Father's Day Sermon
Today is Father’s Day. To say that this is a religious occasion in GB is a total misnomer as its origins in the USA are largely national and commercial. In other countries fathers are celebrated on various days. In many Catholic countries on St Joseph’s Day in March. Sue and I always lose out with regard to our Auckland daughter as Mother’s Day and Father’s Day have quite different dates in NZ and we miss out on both! Here in Britain, we follow the American lead, though, a National Holiday there since the 1960’s.
I don’t want to be a spoilsport but realistically it is another occasion to buy gifts – ties, socks, wine and so on – to thank our fathers and has none of the deep significance of Mother’s Day which the Church celebrates on a wider front as Mothering Sunday.
The problem is that for some, unfortunately, their experience of one parent or another has been less that positive. And to speak today of fathers we need to be very sensitive. For some we need to speak symbolically of the Christian ideal of fatherhood. Hence my choice of the parable of the Prodigal Son, one of the best-loved stories in the Gospels.
As we saw and heard on Trinity Sunday, the Christian paradigm sees God as creator, saviour and sustainer. In Jesus’ life we see the working out of God as Father, Son and Holy Spirit, images we can relate to. The image of fatherhood is there in the OT but the whole Bible is predicated on a society in which men are dominant, and fathers authoritarian. If we fully grasp that our story today is still largely based on that culture, we are in for the same shock as were those who heard Jesus tell it. This father deserves and expects obedience. He is a traditional patriarchal figure and when we realise this, we can understand that he represents a traditional view of God, the creator who deserves obedience and might expect to get it.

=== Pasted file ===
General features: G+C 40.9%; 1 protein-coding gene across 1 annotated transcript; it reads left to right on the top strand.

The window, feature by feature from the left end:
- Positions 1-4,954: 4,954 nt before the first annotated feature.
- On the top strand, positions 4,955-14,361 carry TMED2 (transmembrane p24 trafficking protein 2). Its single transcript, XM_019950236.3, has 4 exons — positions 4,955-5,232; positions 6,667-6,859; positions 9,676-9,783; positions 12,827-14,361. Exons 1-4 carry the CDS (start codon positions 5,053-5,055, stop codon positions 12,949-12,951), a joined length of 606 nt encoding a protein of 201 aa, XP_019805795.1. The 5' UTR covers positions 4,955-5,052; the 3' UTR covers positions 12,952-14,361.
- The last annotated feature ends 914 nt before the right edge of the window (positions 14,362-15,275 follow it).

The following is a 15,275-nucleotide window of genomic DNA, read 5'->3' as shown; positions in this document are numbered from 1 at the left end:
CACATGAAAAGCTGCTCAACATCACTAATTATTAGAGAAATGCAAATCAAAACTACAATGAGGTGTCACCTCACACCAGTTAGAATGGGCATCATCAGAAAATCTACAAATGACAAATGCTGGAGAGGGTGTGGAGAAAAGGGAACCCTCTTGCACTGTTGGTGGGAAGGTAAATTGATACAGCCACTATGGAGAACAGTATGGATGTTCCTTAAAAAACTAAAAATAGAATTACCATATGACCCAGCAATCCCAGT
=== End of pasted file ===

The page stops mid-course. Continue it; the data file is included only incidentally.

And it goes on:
In our story we see the adventurous youth, eager to branch out on his own, but oblivious of his obligations to his father, and also the, we suspect, sullen older brother who is deeply resentful that he has not been rewarded with even a party for his friends.
With parables we need to get the basic message, but sometimes other things stand out as truths for us. Have you ever tried to use this text as a sort of roleplay meditation? Image you are one of the characters, the father, the younger son, the older brother, even one of the servants and you will see the story from a rather different perspective. This is a classic text with which to employ this form of Bible immersion. Be there, hear the words, feel the breath, smell the pigs!
Our story is the third in this section of Luke’s gospel which deals with the lost – the lost sheep and the lost coin precede it. Traditionally it is known as The Prodigal Son but there is much more to it than that label might suggest. In fact all the characters are significant and speak to us clearly.
The culture of the time dictated that inheritance was fixed, with the elder brother receiving a bigger proportion of his father’s assets upon his death, with the expectation that this would continue the family business. The inheritance would be assumed well before the father’s demise. The brothers’ roles were to support the estate and wait patiently. Hence our first surprise is the request by the younger son to receive his inheritance early. This was clearly a slight, but the father accepts this. Perhaps this is not so different from today’s society when often children of all ages have needs and wants which we fulfil. And yet more and more people recognise that offspring often need the money early instead of waiting till middle age. But in those days, this was clearly not on. So why does the father agree to this demand?